Weather over the past five days has been uniformly glorious: highs in the high 70s to low 80s and lows in the mid 50s to low 60s.
The New York Times Travel magazine on Sunday featured some remarkable photographs. Look at this picture of dragon’s blood trees on the island of Socotra
Just an incredible photo of nearly extinct trees on an almost unheard-of island off the coast of Yemen, for goodness sake. Where is Socotra?
Just south of the Arabian Peninsula and east of Somalia.
Another story in the same magazine was on the Faroe Islands, that archipelago of islands halfway between Iceland and Denmark. The accompanying picture is a remarkable feat of composition. The clouds conveniently provide an upper frame, stop just at the top of the island of Koltur (population, 2) but shroud the two mountains that bound the valley in front of the viewer. Leading the viewer’s eyes out of the frame is the river, tinted blue. The natural backlight profiles Koltur and washes the color out of the seawater. And the story is interesting as well. So much left to see in this world.
Otherwise I have mostly been working on just plain stuff these three days. Cleaning the garage, taking surplus stuff to Goodwill, heading over to Panera for a bagel and my several diet Cokes. On Tuesday I went to a job interview for a vacancy I applied for half a year ago. I guess the budget for this vacancy just came through. I thought the interview went well but I’ve said that before, haven’t I? If you ever thought age discrimination does not exist, let me tell you some stories.
Netflix Movie We Watched
We watched L’Atlante on Tuesday afternoon. A remarkable movie. Produced in 1934, it stands in stark contrast to the light and breezy movies or self-consciously film noir movies you were likely to watch if you attended the cinema during the 1930s.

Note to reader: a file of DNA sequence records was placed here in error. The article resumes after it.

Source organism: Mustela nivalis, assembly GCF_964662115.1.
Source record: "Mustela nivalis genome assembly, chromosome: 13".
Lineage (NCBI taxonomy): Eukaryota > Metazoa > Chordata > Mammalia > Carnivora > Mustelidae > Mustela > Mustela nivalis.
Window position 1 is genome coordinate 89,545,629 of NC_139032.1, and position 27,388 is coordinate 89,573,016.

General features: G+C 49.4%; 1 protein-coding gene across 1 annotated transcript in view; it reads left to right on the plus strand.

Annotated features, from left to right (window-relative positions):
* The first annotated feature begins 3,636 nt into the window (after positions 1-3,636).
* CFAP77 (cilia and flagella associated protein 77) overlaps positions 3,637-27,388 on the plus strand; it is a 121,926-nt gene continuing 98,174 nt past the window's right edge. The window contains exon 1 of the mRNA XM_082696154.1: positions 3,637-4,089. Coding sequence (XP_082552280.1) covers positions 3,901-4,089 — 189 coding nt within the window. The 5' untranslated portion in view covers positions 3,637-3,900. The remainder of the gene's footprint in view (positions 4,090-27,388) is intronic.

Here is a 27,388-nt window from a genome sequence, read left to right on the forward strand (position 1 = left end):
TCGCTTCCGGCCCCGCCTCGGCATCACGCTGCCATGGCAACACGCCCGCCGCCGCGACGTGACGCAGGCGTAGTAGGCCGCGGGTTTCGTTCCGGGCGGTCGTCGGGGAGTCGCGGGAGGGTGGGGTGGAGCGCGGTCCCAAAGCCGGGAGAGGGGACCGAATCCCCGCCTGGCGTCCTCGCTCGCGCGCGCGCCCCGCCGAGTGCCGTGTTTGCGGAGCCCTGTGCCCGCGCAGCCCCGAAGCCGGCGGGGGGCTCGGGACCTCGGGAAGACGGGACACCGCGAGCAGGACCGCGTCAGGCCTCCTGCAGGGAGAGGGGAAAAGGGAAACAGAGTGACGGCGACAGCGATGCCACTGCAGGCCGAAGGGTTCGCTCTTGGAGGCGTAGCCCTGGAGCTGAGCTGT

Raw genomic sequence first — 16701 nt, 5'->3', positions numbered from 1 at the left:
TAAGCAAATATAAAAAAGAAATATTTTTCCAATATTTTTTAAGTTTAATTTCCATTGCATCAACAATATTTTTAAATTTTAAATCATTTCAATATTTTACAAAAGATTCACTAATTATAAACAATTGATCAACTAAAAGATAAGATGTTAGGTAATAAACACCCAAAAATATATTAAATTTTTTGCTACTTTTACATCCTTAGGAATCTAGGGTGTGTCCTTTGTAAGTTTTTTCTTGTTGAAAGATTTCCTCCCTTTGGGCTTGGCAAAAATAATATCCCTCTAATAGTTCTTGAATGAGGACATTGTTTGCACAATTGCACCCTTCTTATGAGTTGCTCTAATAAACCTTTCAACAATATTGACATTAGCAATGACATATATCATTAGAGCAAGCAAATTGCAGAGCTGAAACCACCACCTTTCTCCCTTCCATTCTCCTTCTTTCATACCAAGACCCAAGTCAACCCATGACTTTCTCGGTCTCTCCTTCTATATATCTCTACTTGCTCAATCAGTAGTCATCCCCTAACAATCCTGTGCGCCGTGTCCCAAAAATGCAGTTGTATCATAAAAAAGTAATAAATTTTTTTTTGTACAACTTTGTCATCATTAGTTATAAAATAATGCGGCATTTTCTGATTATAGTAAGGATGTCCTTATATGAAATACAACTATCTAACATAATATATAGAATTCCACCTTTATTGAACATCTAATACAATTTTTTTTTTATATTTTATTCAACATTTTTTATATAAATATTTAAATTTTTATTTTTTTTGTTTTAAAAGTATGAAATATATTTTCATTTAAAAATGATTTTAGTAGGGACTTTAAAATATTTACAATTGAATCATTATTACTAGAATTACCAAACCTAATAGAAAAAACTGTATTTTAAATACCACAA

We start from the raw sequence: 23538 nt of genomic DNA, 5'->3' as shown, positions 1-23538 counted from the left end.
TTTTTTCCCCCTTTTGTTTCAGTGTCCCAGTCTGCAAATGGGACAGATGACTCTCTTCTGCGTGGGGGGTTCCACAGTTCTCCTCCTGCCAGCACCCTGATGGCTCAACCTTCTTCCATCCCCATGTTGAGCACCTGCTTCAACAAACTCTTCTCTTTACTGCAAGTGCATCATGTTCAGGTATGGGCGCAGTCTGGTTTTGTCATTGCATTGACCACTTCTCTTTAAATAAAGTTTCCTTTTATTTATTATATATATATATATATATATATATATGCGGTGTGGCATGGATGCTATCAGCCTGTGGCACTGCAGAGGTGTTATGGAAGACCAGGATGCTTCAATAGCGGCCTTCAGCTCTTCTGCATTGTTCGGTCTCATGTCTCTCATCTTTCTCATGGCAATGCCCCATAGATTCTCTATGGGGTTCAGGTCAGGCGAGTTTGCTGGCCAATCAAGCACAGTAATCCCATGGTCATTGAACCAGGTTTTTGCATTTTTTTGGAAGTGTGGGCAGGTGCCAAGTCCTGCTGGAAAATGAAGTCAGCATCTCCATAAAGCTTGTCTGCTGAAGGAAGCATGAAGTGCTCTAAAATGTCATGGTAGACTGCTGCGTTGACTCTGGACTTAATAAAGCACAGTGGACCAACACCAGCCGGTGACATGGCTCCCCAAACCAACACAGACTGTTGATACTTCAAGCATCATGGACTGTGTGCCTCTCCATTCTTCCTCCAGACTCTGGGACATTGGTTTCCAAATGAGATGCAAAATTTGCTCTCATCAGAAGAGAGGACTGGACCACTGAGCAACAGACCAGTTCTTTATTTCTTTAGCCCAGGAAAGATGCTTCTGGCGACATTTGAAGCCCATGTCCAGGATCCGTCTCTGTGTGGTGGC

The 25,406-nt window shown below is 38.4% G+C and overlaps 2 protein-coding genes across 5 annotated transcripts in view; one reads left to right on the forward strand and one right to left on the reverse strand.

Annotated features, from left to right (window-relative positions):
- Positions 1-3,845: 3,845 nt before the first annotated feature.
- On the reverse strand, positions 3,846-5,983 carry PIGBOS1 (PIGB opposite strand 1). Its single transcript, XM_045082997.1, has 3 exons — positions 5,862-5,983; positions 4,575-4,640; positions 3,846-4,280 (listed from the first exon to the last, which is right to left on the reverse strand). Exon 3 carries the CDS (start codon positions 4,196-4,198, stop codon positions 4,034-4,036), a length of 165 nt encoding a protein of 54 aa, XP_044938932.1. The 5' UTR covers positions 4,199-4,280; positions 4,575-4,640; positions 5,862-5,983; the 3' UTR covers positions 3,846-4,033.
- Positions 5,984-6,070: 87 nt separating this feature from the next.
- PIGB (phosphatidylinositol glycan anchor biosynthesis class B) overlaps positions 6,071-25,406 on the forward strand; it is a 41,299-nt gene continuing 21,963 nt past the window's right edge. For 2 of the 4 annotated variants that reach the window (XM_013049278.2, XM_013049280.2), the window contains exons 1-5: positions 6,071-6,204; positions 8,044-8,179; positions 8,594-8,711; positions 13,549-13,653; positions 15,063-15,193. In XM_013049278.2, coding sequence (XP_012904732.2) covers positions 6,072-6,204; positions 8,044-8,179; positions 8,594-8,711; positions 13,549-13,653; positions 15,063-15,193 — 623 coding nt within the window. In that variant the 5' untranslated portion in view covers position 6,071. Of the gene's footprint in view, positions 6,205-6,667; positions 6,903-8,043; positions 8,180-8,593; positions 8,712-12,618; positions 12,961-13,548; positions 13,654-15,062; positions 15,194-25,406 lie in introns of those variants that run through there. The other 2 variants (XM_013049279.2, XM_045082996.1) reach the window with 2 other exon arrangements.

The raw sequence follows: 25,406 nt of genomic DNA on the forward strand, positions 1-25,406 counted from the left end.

Its techniques inform French New Wave cinema of the 1950s and ’60s. Truffaut directly cites the director of L’Atalante, Jean Vigo, as an inspiration for his films. And L’Atalante was filmed twenty years before New Wave hit. Discontinuous narrative, underwater photography, superimposed images all later inspire New Wave directors and their rebellion from traditional narrative forms.
Thinking of the article on Socotra and the Faroe Islands and how attractively they feature these remote places with beautiful photographs and well-turned phrases, this poem by David Ray comes to mind
Costal Farmlet — from Music and Time: New and Selected Poems by David Ray
“A man wants nothing so badly as a gooseberry farm.”
I want a costal farmlet.
I desire it very much.
I saw it advertised
in the classifieds and I presume
that coastal means our land
comes right down
to the sea with the whitecaps
lashing romantically, and farmlet
means we can grow
gnarled trees on our headland
and let sheep roam. It is about cheap
enough for us if we borrow, beg
and steal, pawn a few poems, also write
a harlequin romance or two, and it’s
only 9000 miles from the place
we call home. There’s not much
of a hitch except the Immigration
would not let us stay in the country
to live in our farmlet. But still,
I want it and think we should go
look at it, right now, this moment,
while tangy sweet gooseberries glow.